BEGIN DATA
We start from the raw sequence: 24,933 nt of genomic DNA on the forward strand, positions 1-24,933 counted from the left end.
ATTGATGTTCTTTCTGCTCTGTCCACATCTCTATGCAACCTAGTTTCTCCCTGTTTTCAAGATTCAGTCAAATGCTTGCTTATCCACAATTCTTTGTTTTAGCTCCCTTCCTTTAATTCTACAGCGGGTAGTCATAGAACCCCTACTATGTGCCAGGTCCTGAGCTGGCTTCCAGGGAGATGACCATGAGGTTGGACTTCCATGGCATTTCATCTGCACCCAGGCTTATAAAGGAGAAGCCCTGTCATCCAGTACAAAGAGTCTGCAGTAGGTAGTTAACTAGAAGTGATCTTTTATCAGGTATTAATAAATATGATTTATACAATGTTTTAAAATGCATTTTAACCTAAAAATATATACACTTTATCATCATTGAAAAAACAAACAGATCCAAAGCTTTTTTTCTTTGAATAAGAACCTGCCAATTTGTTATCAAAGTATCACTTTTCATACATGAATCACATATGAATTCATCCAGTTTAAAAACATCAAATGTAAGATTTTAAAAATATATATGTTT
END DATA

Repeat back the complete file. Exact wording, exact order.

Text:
We start from the raw sequence: 24,933 nt of genomic DNA on the forward strand, positions 1-24,933 counted from the left end.
ATTGATGTTCTTTCTGCTCTGTCCACATCTCTATGCAACCTAGTTTCTCCCTGTTTTCAAGATTCAGTCAAATGCTTGCTTATCCACAATTCTTTGTTTTAGCTCCCTTCCTTTAATTCTACAGCGGGTAGTCATAGAACCCCTACTATGTGCCAGGTCCTGAGCTGGCTTCCAGGGAGATGACCATGAGGTTGGACTTCCATGGCATTTCATCTGCACCCAGGCTTATAAAGGAGAAGCCCTGTCATCCAGTACAAAGAGTCTGCAGTAGGTAGTTAACTAGAAGTGATCTTTTATCAGGTATTAATAAATATGATTTATACAATGTTTTAAAATGCATTTTAACCTAAAAATATATACACTTTATCATCATTGAAAAAACAAACAGATCCAAAGCTTTTTTTCTTTGAATAAGAACCTGCCAATTTGTTATCAAAGTATCACTTTTCATACATGAATCACATATGAATTCATCCAGTTTAAAAACATCAAATGTAAGATTTTAAAAATATATATGTTT